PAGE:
Defense Date


Document Type


Degree Name

Doctor of Philosophy


Computer Science

First Advisor

Lukasz Kurgan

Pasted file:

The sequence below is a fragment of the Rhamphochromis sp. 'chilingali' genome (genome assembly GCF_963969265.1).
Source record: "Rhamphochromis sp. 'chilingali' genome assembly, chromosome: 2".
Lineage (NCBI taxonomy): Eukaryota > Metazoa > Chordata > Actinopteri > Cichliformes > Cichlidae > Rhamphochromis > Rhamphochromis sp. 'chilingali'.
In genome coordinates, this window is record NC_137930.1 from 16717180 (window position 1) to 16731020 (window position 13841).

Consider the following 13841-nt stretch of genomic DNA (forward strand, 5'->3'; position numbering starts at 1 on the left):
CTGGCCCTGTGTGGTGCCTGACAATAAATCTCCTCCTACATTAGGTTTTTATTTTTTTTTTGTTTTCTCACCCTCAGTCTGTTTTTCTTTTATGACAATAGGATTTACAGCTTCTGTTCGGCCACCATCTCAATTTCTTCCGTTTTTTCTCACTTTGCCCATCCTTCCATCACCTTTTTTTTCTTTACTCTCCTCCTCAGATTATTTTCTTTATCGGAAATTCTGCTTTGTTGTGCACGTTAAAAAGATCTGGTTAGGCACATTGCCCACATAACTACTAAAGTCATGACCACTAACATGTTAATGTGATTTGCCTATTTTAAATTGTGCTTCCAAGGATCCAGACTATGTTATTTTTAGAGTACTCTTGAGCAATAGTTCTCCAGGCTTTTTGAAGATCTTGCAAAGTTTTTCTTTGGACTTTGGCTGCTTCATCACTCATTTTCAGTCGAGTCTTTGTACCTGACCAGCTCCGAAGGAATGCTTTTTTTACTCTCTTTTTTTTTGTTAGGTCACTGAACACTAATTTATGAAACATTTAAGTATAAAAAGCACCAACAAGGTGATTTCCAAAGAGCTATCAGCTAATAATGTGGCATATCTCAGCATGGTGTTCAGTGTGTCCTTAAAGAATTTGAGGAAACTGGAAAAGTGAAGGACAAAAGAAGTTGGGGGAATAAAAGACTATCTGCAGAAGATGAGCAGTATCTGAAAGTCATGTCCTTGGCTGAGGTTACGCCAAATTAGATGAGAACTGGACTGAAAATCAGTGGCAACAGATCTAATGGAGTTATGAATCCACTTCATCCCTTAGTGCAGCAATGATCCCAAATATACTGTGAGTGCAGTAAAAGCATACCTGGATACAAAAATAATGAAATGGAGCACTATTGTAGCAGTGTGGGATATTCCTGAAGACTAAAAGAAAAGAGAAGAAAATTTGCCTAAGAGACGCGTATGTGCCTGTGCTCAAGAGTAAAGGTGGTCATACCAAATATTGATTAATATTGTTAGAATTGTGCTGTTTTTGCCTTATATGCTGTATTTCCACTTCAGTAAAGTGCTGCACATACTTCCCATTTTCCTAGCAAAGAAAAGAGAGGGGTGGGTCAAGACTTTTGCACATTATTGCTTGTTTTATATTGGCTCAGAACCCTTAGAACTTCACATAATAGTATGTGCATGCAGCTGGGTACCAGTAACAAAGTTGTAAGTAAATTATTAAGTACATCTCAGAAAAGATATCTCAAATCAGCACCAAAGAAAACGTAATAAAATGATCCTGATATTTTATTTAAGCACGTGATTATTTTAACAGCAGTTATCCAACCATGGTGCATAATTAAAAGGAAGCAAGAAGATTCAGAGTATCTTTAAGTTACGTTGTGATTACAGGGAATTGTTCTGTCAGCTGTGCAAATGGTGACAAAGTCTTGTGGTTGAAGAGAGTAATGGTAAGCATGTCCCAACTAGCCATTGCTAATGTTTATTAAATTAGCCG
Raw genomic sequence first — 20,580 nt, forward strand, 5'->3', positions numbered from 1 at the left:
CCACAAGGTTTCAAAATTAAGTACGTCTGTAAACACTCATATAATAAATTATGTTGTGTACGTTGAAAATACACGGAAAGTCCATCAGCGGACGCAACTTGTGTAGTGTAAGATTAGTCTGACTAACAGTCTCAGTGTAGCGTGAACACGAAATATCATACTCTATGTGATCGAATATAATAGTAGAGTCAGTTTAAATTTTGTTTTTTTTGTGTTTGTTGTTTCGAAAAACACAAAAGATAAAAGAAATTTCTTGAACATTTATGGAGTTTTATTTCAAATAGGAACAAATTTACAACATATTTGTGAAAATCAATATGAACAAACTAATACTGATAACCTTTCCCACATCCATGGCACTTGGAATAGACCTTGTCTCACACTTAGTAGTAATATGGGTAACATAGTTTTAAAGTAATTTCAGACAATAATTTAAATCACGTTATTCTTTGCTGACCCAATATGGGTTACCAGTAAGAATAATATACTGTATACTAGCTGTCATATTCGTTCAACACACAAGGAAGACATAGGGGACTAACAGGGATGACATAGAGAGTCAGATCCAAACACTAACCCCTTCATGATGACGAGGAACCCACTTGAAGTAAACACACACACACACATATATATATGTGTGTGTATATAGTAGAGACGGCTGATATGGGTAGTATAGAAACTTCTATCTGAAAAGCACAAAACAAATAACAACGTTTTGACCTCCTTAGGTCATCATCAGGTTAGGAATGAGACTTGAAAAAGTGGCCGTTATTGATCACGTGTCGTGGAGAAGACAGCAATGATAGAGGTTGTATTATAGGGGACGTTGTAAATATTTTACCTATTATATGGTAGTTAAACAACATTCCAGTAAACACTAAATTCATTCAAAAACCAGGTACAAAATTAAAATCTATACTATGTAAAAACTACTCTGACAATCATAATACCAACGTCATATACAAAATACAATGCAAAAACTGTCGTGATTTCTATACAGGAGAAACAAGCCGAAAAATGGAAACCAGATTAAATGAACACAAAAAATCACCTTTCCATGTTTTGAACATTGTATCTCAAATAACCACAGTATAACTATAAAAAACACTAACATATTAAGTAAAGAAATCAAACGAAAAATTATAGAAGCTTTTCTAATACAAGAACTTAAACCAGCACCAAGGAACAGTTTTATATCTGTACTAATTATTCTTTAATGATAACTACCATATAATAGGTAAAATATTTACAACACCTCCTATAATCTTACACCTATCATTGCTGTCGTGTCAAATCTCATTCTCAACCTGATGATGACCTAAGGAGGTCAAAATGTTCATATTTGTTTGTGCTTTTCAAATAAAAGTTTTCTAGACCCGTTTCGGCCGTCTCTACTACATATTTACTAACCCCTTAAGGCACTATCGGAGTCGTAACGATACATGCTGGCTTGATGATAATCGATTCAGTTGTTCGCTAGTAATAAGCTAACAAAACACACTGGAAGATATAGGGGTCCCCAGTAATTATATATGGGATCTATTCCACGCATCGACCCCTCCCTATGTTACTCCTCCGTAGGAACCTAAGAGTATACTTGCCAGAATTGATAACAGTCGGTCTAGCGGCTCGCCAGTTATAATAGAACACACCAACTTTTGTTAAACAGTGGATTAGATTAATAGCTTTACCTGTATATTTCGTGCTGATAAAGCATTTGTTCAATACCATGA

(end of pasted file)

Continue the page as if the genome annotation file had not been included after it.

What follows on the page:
Computational prediction of compound-protein interactions generated a substantial amount of interest in the recent years owing to the importance of the knowledge of these interaction for drug discovery and drug repurposing efforts. Research suggests that the currently known drug targets constitute only a fraction of a complete set of drug targets, limiting our ability to identify suitable targets to develop new drugs or to repurpose current drugs for new diseases. These efforts are further thwarted by our limited knowledge of protein-drug (and more generally protein-compound) interactions, where only a subset of drug targets is typically known for the currently used drugs. This thesis focuses on the most populous category of drug targets, which are proteins, and addresses three main goals. The first goal is to computationally characterize the current drug targets among human proteins in order to identify a collection of markers that can be used to find novel/potential drug targets. We discover several useful markers that can be used to accelerate the process of identifying previously unknown drug targets. The second goal investigates potential weaknesses in the context of computational prediction of interaction between proteins and compounds. We find that current predictors of compound-protein interactions often rely on similarity between drugs and compounds to make predictions, i.e., they predict interactions with compounds that are similar to the compounds that are known to interact with a given protein and vice versa. We note that proteins are often composed of discernable units, called domains, and some of them play central role in binding compounds. However, when relying on the fact that a given domain interacts with a given compound it should be acknowledged that some other proteins with the same domain (which makes them similar) may not interact with this compound. We study this problem and find thousands of these cases. We empirically investigate whether current computational predictors of compound-protein interactions can be effectively used to differentiate these binding and non-binding cases. We show that while the existing methods achieve very high predictive performance for typically used (easy) test datasets, only some of them are able to achieve modest levels of predictive performance for this specific (difficult) scenario. Consequently, the third goal designs, develops, tests and deploys a new solution that aims to improve predictive performance for this difficult scenario. We develop a consensus model that combines predictions from several current and well-performing predictors by using machine learning and applying additional inputs that quantify properties and similarity of compounds and proteins. Our ablation analysis shows that these additional inputs are crucial for the success of our new model, which is shown to statistically outperform the current solutions. We deploy the resulting predictor (MetaBoostCPI) as a convenient webserver for public use.


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